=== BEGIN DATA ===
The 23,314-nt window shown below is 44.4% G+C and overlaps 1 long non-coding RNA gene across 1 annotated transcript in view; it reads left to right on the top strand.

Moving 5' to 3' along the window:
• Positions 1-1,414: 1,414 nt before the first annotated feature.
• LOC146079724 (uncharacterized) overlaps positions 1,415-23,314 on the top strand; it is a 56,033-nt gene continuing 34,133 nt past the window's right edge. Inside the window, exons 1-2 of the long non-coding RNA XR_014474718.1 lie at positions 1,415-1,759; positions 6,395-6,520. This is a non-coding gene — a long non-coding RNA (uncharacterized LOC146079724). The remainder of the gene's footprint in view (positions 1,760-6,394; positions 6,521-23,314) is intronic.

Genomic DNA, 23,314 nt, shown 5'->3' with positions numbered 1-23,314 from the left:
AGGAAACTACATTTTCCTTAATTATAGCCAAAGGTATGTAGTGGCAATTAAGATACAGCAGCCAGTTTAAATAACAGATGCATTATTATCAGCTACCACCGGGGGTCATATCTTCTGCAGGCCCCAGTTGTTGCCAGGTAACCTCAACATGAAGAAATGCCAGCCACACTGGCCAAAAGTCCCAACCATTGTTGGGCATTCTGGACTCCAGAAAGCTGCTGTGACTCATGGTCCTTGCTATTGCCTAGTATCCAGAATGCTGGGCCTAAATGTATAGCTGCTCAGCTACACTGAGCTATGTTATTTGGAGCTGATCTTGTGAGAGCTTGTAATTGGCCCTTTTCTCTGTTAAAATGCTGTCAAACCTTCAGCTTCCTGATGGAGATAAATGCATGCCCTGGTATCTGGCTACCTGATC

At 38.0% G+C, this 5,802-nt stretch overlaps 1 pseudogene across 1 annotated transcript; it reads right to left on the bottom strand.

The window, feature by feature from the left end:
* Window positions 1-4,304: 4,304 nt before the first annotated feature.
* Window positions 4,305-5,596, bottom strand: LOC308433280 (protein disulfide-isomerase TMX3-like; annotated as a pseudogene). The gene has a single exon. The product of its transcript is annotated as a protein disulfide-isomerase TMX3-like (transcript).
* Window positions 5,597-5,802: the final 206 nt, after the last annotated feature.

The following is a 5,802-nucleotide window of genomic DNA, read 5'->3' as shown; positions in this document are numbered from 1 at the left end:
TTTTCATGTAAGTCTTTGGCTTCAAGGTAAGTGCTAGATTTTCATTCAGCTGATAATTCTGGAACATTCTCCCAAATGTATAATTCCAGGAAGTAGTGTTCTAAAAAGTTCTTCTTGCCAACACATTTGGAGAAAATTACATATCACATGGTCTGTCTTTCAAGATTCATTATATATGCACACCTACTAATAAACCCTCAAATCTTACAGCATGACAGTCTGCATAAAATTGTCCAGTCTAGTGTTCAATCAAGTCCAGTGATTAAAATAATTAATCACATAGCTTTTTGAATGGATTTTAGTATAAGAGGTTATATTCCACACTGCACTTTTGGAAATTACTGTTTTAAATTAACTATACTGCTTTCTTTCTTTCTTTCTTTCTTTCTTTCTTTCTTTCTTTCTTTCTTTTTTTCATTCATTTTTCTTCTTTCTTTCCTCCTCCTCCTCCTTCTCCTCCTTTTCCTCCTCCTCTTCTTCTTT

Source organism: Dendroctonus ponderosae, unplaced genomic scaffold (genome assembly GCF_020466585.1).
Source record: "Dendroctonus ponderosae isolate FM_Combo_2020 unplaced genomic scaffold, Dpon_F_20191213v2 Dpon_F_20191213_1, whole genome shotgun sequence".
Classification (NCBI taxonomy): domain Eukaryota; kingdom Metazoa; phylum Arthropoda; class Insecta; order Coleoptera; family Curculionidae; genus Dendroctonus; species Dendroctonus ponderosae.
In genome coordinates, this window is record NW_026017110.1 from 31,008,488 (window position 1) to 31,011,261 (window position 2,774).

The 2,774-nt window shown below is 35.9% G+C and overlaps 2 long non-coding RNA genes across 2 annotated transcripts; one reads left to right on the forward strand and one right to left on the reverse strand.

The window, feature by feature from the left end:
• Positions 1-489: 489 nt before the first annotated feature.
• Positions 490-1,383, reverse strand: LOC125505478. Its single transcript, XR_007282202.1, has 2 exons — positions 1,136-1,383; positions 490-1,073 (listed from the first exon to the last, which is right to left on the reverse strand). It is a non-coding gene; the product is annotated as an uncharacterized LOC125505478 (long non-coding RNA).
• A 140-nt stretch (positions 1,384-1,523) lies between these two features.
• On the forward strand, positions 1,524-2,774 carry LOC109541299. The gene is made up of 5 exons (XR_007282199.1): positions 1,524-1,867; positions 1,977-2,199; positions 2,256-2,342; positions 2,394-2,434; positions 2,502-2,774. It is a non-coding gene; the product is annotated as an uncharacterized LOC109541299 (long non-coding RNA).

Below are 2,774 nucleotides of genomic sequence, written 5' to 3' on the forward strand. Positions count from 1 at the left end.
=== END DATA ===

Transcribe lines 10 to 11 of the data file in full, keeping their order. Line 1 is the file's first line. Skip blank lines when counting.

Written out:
* Window positions 4,305-5,596, bottom strand: LOC308433280 (protein disulfide-isomerase TMX3-like; annotated as a pseudogene). The gene has a single exon. The product of its transcript is annotated as a protein disulfide-isomerase TMX3-like (transcript).
* Window positions 5,597-5,802: the final 206 nt, after the last annotated feature.